EOSINOPHILS, a specific type of immune cell, may present as a new target for the treatment of Type 2 diabetes mellitus and obesity-related hypertension. A collaborative study conducted by researchers at Lund University, Lund, Sweden; University of Manchester; and University of Salford, Manchester, UK discovered that the number of eosinophils was greatly reduced in specific tissue layers of obese mice.
Eosinophils are a type of white blood cell found within a layer of fat tissue, known as the perivascular adipose tissue (PVAT). This tissue layer surrounds neighbouring blood vessels and modulates vascular contraction as well as helping to maintain typical blood vessel function.
This study was the first to identify a correlation between a reduction in eosinophil count within obese mice and observed impairment in PVAT function. This reduced function contributed to the development of Type 2 diabetes mellitus and obesity-related hypertension. More specifically, researchers were able to mimic the obese phenotype using eosinophil-deficient mice. They demonstrated that eosinophils regulate healthy PVAT by influencing the release of nitric oxide and adiponectin, which both play a key role in maintaining correct PVAT function.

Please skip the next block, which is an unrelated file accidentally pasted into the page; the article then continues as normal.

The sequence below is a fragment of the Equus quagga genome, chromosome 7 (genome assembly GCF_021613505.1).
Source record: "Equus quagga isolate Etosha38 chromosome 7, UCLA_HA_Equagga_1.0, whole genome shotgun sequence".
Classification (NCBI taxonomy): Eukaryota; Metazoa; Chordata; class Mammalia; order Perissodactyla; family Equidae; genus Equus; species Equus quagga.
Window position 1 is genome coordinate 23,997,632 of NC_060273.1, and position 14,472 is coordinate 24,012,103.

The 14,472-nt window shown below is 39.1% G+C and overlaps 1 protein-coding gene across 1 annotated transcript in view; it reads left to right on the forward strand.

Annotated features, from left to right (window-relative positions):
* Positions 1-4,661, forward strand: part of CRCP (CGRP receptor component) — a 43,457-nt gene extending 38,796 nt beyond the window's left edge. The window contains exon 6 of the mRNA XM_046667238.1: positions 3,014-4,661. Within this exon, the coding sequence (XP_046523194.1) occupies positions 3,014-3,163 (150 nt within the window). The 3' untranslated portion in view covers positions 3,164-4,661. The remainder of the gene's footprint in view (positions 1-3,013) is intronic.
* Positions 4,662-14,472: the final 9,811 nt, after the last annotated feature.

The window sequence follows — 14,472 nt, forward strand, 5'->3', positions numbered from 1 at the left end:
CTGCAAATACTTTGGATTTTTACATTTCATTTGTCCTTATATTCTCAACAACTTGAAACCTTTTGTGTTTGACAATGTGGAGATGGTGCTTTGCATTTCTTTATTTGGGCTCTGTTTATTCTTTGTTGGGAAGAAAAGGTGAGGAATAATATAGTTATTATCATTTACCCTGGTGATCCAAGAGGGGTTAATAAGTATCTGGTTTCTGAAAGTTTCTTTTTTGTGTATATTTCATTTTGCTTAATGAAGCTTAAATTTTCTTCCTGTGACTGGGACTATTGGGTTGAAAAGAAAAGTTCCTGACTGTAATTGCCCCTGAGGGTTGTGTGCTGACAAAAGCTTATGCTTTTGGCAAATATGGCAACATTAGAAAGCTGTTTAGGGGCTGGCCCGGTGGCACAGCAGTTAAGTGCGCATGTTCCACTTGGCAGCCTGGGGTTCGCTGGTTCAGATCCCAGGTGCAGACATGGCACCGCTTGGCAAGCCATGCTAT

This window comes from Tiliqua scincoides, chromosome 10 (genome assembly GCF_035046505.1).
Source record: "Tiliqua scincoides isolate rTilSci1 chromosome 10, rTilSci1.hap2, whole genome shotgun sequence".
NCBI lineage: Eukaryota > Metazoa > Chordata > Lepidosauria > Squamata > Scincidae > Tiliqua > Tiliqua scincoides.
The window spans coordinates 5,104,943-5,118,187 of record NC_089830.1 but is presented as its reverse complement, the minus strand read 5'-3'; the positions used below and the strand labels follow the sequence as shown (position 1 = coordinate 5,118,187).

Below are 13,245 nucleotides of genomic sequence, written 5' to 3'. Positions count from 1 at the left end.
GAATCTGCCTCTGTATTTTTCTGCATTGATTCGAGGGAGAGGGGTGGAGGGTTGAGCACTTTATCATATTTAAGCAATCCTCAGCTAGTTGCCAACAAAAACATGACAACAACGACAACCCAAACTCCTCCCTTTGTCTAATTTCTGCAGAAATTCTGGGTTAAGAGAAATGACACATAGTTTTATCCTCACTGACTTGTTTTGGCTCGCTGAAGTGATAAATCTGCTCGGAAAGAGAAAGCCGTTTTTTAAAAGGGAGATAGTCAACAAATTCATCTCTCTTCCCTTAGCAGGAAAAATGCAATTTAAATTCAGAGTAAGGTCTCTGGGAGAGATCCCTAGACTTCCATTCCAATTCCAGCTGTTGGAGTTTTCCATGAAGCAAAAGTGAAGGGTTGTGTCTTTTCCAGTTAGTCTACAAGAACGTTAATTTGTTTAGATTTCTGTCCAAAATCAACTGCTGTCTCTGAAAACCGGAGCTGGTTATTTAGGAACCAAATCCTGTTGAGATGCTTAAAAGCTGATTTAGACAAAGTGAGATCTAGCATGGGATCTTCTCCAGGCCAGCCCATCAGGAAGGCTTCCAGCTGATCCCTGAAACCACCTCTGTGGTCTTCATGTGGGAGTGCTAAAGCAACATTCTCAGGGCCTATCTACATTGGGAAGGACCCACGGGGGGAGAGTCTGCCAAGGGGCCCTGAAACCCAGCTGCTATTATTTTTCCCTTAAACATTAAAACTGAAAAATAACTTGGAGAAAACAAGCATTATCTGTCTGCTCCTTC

Lead researcher, Dr Sheena Cruickshank, University of Manchester, Manchester, UK commented on the findings, explaining: “Our study showed that in fact the secretions from eosinophils have a profound effect on how the blood vessels operate when they are missing, as in obesity, serious health problems can start to develop.”
Normal PVAT function was restored after re-introduction of eosinophils in the eosinophil-deficient mice. This discovery suggests that restoration of eosinophils to eosinophil-deficient PVAT may be a viable future treatment for patients with these conditions. Cruickshank added, “These immune cells have been traditionally overlooked, but this study shows for the first time that they have a direct role to play in processes in the body beyond the immune system.”
Speaking about the unique role of eosinophils, Cruickshank concluded: “They seem to be incredibly important in a number of processes and this presents us with an exciting new area to investigate for a whole range of diseases.”